He agreed that the concept of not-for-profit mutuals and cooperatives could be part of the reform.

“In a sense harking back to the history of mutuals… for a long time not-for-profit mutuals have been involved in housing and we think there will be an increased role for them moving forward in Australia,” he said.

“At the moment we have identified the areas and we think there is a lot of scope for new thinking in the social housing area. What we are asking next is bring that thinking to us and show us how new innovations can be made.”

He said in the area of government-commissioned community and welfare funding there was already explicit contestability and competition through the tendering process.

“What we are focusing on is the commissioning process.The feedback is on the problems of the current commissioning process.

“One party put it to us in this way: the current commissioning process has meant that the not-for-profit sector has become very good at writing tenders and the government departments have become very good at evaluating tenders. That’s a nice way of putting it because the user doesn’t appear anywhere there.

“The recipients in human services are almost locked out of that loop. And so what we want to do in this second stage is to focus in on how can we improve the commissioning process… how can we make it work better for the sector and make sure that the sector is getting the certainty that it needs to be be able to invest .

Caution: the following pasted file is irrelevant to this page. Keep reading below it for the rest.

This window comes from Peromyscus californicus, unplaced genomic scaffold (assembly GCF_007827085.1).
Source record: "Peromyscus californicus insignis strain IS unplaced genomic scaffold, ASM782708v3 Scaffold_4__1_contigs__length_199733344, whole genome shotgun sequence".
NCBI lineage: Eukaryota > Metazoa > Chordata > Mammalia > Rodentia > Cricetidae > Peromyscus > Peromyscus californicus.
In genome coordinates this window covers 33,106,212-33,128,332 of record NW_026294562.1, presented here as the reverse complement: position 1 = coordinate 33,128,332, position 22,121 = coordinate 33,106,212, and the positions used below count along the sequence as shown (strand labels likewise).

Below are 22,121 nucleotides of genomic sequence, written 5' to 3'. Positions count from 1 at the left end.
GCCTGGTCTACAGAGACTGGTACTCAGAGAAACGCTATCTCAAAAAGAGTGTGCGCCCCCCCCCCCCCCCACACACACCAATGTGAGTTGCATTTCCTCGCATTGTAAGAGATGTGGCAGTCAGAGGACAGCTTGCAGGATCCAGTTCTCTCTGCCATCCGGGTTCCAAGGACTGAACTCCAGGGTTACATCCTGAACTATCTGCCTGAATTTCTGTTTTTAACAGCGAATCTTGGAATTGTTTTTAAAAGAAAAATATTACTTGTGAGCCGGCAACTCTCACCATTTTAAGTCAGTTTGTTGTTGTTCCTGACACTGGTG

“We have seen situations [of] 12 month and two year contracts where quite frankly in non-government sectors, parties just wouldn’t accept those short-term contracts where they can’t invest.”

He said the examples they saw were “extraordinary”.

“How can they operate like that? One NFP had been working in the [welfare] area for 20 years and had only ever had 12-month contracts.”

King said the commission heard evidence of the way that services were broken up in the tendering process.

“Wouldn’t it make more sense to tender out for the whole of the service instead of breaking it into little bits that seem uncoordinated and often one service provider gets one bit?

“The sector quite correctly talks about coordination and collaboration between not for profits which we suspect is just putting back together the services that have been split apart during the commissioning process.

“One of the things coming into this area we have found is that government commissioning of human services really is a lot to be desired and what we are going to be focusing on in the second stage is not fundamental reform of the services themselves but just getting reforms and recommendations out there to improve the nuts and bolts of the commissioning process.

“[We want] both parties, government and the not-for-profit sector, involved so that they can get the incentive right and make the investments that need to be made, so that they can innovate on the services, so that they can have output based services rather than services that are based on inputs. So that they can focus on the users.”

King said the Productivity Commission would be releasing an issues paper in the next week inviting not-for-profits to be part of the ongoing discussion.

“Now we are going out again and asking the questions again saying come to us with your evidence based suggestions and reforms so we can evaluate them.”

Lina Caneva  |  Editor  |  @ProBonoNews

Lina Caneva has been a journalist for more than 35 years. She was the editor of Pro Bono Australia News from when it was founded in 2000 until 2018.